Man sentenced to jail in gun case

A Baker man was sentenced Tuesday to sixty days in jail for felony assault with a deadly weapon and felony criminal endangerment in District Court.

By Angel Wyrwas

A Baker man was sentenced Tuesday to sixty days in jail for felony assault with a deadly weapon and felony criminal endangerment in District Court.

Tyler Travis, 32, was found guilty on both charges as well as misdemeanor partner or family assault and misdemeanor disorderly conduct in a three-day trial in July.

In January, Fallon County Dispatch received a 911 call about a domestic situation and Baker Police Officer Farrell was dispatched to the scene. The investigation revealed that Travis had a loaded AK-47 in the home and was highly agitated. The situation escalated leading to the arrest of Travis.

Judge Nickolas C. Murnion heard testimony from a Department of Corrections Probation and Parole Officer giving her sentencing recommendation for Travis. Officer Cameron Farrell also took the stand to give his opinion on sentencing. “I cannot stress the magnitude and severity of the charges for which Travis was convicted, said Officer Farrell. “The situation could have easily gone a different way and ended with loss of life. I recommend that he serve time in a Montana State Prison.”

Mrs. Travis read a witness statement about her husband to the courtroom through streaming tears. “Please don’t take away the only father my children know,” she said. “He is the sole provider for our family. It would be cruel to take him away from us. Mrs. Travis explained that Travis had moved to Baker to care for his grandmother and that he was a good person that has worked hard and goes to church and counseling. She pleaded to Judge Murnion to ‘overturn the charges or at least only give Travis probation’.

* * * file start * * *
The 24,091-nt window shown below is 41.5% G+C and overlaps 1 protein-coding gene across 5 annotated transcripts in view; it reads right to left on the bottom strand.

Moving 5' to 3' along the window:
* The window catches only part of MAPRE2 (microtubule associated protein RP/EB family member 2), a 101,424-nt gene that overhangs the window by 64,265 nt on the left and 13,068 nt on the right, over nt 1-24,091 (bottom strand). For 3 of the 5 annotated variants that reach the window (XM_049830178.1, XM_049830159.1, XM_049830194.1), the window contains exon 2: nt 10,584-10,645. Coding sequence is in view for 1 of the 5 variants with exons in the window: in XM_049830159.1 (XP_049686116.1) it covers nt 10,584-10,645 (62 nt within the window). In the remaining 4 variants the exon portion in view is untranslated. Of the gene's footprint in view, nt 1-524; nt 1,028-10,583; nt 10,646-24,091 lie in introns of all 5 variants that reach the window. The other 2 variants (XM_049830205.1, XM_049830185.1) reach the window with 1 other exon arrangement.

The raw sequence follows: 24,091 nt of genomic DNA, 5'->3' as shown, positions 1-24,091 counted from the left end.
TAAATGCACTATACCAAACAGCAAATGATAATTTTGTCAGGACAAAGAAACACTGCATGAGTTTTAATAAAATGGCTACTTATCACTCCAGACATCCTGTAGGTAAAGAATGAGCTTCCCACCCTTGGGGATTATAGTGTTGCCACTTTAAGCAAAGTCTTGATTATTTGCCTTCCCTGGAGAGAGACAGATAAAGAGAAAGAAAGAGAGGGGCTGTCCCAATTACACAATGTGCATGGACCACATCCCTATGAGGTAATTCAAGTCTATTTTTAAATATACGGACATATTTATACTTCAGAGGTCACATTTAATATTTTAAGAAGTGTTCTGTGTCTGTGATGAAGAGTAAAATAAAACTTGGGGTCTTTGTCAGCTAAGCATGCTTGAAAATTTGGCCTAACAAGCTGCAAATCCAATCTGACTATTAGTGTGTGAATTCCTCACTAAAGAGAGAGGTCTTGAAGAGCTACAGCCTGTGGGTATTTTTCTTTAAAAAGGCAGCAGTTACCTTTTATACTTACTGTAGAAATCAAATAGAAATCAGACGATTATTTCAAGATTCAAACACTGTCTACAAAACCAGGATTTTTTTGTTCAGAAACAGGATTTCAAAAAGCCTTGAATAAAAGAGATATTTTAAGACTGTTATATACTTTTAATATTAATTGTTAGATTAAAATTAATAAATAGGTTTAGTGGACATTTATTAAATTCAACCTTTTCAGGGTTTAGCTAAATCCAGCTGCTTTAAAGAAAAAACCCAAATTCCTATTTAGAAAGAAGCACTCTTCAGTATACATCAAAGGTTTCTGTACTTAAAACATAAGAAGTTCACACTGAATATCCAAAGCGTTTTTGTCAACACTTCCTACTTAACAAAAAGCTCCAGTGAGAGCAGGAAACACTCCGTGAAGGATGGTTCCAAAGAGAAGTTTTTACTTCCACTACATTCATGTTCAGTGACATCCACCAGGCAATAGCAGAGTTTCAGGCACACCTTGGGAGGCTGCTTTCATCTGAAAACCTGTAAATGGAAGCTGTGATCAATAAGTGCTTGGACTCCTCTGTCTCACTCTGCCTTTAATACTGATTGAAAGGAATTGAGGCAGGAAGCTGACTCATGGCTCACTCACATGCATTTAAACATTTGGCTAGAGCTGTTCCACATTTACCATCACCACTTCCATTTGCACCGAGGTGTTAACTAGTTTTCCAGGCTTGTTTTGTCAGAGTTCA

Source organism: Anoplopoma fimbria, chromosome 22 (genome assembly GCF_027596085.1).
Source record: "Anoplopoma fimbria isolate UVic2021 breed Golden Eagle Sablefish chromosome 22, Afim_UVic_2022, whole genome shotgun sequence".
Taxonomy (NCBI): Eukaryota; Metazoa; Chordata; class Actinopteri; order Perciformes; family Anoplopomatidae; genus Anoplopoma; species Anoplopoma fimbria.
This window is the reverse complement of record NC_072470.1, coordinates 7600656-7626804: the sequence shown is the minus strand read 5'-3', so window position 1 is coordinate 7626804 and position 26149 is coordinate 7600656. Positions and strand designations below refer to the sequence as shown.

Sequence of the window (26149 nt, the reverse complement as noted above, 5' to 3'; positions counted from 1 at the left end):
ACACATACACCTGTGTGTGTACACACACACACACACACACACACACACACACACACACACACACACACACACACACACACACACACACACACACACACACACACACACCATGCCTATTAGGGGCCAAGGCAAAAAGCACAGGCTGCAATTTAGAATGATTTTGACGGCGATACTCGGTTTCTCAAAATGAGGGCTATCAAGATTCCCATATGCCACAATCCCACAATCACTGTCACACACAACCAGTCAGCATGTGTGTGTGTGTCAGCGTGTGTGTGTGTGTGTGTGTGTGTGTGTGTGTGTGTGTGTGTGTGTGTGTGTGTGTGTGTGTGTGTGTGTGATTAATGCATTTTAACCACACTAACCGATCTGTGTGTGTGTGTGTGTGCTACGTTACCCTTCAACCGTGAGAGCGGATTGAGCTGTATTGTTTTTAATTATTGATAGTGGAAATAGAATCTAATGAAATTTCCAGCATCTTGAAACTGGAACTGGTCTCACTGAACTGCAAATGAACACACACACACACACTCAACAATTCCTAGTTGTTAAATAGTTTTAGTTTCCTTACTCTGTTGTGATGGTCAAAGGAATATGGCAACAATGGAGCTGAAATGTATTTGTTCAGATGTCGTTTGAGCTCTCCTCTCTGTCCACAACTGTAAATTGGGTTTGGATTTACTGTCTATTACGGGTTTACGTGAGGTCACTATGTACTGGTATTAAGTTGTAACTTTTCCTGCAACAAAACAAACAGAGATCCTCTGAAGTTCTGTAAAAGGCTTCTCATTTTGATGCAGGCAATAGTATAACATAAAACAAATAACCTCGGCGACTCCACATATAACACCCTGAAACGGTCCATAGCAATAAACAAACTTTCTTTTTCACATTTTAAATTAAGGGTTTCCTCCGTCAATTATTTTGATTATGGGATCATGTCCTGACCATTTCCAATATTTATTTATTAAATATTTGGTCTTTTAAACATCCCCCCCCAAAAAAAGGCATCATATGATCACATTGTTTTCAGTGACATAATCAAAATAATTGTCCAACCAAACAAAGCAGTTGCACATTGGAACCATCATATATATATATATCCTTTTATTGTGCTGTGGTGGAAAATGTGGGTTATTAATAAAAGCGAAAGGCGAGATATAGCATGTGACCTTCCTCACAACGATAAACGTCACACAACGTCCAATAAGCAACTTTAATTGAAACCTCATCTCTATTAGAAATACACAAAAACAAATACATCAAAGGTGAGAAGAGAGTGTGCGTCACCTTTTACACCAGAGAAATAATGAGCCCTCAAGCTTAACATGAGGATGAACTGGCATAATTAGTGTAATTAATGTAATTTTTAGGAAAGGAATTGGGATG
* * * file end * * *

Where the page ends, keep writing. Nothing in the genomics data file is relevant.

Both attorneys made their sentencing recommendations. Travis addressed the court and apologized to his family, the officers and the court. “I’d like to be given a chance to prove I’m not a violent person,” said Travis. “I’m not a danger to the community.”

Judge Murnion handed down a sentence of one year in the Fallon County Detention Center with all but three days suspended, giving Travis credit for the three days he’d previously spent in jail at the time of his arrest and a fine of $1000 with $500 suspended for count one. On count two Travis was given a $100 fine. He was sentenced to the DOC for a period of five years with all five years suspended except 30 days that he will serve in 48-hour increments twice a month in the Fallon County Detention Center. He was also fined $5000 with $4000 suspended. Travis received the same sentence for count 4 as count three to run consecutively.

Along with the 32 standard conditions of probation, Travis was directed to register as a violent offender and also write a letter of apology to his family and the officers. “This was a serious case,” said Judge Murnion, “that could’ve ended very badly. I am glad to hear your apology. I find that the police responded appropriately and that fact was made clear during the trial. Your acknowledgement of that has been lacking in this case. You, sir, were the one who caused these circumstances. Though this sentence will allow you to keep your job and provide for your family, you will be under strict conditions for ten years. You need to sit in jail and think about what you did.”